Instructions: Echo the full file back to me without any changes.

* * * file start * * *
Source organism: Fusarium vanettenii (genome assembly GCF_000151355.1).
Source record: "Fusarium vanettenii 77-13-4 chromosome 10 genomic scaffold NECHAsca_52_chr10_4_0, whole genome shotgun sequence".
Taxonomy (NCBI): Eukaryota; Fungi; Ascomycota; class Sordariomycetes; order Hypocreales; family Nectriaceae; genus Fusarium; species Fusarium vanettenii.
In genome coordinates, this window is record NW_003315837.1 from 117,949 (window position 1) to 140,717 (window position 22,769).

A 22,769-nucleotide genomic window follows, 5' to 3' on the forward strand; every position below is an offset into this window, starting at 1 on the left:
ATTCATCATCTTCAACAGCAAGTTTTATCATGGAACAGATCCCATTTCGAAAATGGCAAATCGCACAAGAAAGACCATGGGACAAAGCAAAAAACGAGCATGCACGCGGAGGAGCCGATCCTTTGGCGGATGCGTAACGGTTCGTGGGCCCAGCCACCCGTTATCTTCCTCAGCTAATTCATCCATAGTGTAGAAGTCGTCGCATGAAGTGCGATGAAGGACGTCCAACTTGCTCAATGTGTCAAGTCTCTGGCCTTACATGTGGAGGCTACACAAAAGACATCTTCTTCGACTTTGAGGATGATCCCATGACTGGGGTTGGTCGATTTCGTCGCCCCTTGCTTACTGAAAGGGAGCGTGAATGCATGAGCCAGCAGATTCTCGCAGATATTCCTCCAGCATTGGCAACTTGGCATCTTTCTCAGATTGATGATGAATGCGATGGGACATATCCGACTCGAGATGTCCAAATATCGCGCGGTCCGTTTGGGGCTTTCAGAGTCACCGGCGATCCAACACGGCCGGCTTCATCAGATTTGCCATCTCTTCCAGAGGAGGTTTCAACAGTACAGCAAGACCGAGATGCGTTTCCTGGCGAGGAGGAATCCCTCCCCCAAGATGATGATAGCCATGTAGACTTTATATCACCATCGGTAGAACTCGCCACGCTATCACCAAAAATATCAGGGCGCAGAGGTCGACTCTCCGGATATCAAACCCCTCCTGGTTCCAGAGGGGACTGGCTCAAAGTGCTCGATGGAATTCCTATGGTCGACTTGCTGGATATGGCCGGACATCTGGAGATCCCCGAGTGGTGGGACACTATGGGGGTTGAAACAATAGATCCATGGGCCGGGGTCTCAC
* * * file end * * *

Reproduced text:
Source organism: Fusarium vanettenii (genome assembly GCF_000151355.1).
Source record: "Fusarium vanettenii 77-13-4 chromosome 10 genomic scaffold NECHAsca_52_chr10_4_0, whole genome shotgun sequence".
Taxonomy (NCBI): Eukaryota; Fungi; Ascomycota; class Sordariomycetes; order Hypocreales; family Nectriaceae; genus Fusarium; species Fusarium vanettenii.
In genome coordinates, this window is record NW_003315837.1 from 117,949 (window position 1) to 140,717 (window position 22,769).

A 22,769-nucleotide genomic window follows, 5' to 3' on the forward strand; every position below is an offset into this window, starting at 1 on the left:
ATTCATCATCTTCAACAGCAAGTTTTATCATGGAACAGATCCCATTTCGAAAATGGCAAATCGCACAAGAAAGACCATGGGACAAAGCAAAAAACGAGCATGCACGCGGAGGAGCCGATCCTTTGGCGGATGCGTAACGGTTCGTGGGCCCAGCCACCCGTTATCTTCCTCAGCTAATTCATCCATAGTGTAGAAGTCGTCGCATGAAGTGCGATGAAGGACGTCCAACTTGCTCAATGTGTCAAGTCTCTGGCCTTACATGTGGAGGCTACACAAAAGACATCTTCTTCGACTTTGAGGATGATCCCATGACTGGGGTTGGTCGATTTCGTCGCCCCTTGCTTACTGAAAGGGAGCGTGAATGCATGAGCCAGCAGATTCTCGCAGATATTCCTCCAGCATTGGCAACTTGGCATCTTTCTCAGATTGATGATGAATGCGATGGGACATATCCGACTCGAGATGTCCAAATATCGCGCGGTCCGTTTGGGGCTTTCAGAGTCACCGGCGATCCAACACGGCCGGCTTCATCAGATTTGCCATCTCTTCCAGAGGAGGTTTCAACAGTACAGCAAGACCGAGATGCGTTTCCTGGCGAGGAGGAATCCCTCCCCCAAGATGATGATAGCCATGTAGACTTTATATCACCATCGGTAGAACTCGCCACGCTATCACCAAAAATATCAGGGCGCAGAGGTCGACTCTCCGGATATCAAACCCCTCCTGGTTCCAGAGGGGACTGGCTCAAAGTGCTCGATGGAATTCCTATGGTCGACTTGCTGGATATGGCCGGACATCTGGAGATCCCCGAGTGGTGGGACACTATGGGGGTTGAAACAATAGATCCATGGGCCGGGGTCTCAC